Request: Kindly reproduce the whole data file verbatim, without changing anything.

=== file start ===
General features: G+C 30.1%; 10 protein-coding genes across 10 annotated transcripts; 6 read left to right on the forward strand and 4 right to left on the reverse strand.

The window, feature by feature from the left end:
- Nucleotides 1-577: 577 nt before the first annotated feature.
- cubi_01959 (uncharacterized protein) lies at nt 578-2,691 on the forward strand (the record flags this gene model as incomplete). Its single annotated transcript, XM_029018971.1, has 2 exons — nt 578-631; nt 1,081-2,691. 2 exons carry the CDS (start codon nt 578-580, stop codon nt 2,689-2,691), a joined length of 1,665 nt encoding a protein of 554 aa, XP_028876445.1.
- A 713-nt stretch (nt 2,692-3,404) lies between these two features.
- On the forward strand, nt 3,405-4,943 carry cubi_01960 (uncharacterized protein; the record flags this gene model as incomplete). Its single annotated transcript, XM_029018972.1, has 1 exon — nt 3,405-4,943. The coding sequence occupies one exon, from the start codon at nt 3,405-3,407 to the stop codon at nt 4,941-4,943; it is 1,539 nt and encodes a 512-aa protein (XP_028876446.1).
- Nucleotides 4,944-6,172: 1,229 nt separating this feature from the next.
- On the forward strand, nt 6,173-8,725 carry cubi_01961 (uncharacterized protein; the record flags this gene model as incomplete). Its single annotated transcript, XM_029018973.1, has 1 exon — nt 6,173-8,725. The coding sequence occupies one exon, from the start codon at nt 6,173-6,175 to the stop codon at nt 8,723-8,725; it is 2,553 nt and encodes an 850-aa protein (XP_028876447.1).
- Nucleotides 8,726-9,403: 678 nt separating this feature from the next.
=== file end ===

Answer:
General features: G+C 30.1%; 10 protein-coding genes across 10 annotated transcripts; 6 read left to right on the forward strand and 4 right to left on the reverse strand.

The window, feature by feature from the left end:
- Nucleotides 1-577: 577 nt before the first annotated feature.
- cubi_01959 (uncharacterized protein) lies at nt 578-2,691 on the forward strand (the record flags this gene model as incomplete). Its single annotated transcript, XM_029018971.1, has 2 exons — nt 578-631; nt 1,081-2,691. 2 exons carry the CDS (start codon nt 578-580, stop codon nt 2,689-2,691), a joined length of 1,665 nt encoding a protein of 554 aa, XP_028876445.1.
- A 713-nt stretch (nt 2,692-3,404) lies between these two features.
- On the forward strand, nt 3,405-4,943 carry cubi_01960 (uncharacterized protein; the record flags this gene model as incomplete). Its single annotated transcript, XM_029018972.1, has 1 exon — nt 3,405-4,943. The coding sequence occupies one exon, from the start codon at nt 3,405-3,407 to the stop codon at nt 4,941-4,943; it is 1,539 nt and encodes a 512-aa protein (XP_028876446.1).
- Nucleotides 4,944-6,172: 1,229 nt separating this feature from the next.
- On the forward strand, nt 6,173-8,725 carry cubi_01961 (uncharacterized protein; the record flags this gene model as incomplete). Its single annotated transcript, XM_029018973.1, has 1 exon — nt 6,173-8,725. The coding sequence occupies one exon, from the start codon at nt 6,173-6,175 to the stop codon at nt 8,723-8,725; it is 2,553 nt and encodes an 850-aa protein (XP_028876447.1).
- Nucleotides 8,726-9,403: 678 nt separating this feature from the next.